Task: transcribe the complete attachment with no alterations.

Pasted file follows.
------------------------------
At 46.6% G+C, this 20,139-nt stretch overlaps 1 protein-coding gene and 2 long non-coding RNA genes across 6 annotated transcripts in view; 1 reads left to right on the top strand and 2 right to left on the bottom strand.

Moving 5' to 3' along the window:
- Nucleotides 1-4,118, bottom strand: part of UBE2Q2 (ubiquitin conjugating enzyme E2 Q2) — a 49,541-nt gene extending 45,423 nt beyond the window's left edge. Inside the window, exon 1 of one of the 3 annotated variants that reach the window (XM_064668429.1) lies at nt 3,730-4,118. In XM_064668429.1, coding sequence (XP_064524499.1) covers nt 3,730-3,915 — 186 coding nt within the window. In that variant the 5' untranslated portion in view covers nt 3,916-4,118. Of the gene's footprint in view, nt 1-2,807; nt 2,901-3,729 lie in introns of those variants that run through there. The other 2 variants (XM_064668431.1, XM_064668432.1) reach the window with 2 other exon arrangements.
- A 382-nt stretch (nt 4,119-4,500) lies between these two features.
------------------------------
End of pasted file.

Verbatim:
At 46.6% G+C, this 20,139-nt stretch overlaps 1 protein-coding gene and 2 long non-coding RNA genes across 6 annotated transcripts in view; 1 reads left to right on the top strand and 2 right to left on the bottom strand.

Moving 5' to 3' along the window:
- Nucleotides 1-4,118, bottom strand: part of UBE2Q2 (ubiquitin conjugating enzyme E2 Q2) — a 49,541-nt gene extending 45,423 nt beyond the window's left edge. Inside the window, exon 1 of one of the 3 annotated variants that reach the window (XM_064668429.1) lies at nt 3,730-4,118. In XM_064668429.1, coding sequence (XP_064524499.1) covers nt 3,730-3,915 — 186 coding nt within the window. In that variant the 5' untranslated portion in view covers nt 3,916-4,118. Of the gene's footprint in view, nt 1-2,807; nt 2,901-3,729 lie in introns of those variants that run through there. The other 2 variants (XM_064668431.1, XM_064668432.1) reach the window with 2 other exon arrangements.
- A 382-nt stretch (nt 4,119-4,500) lies between these two features.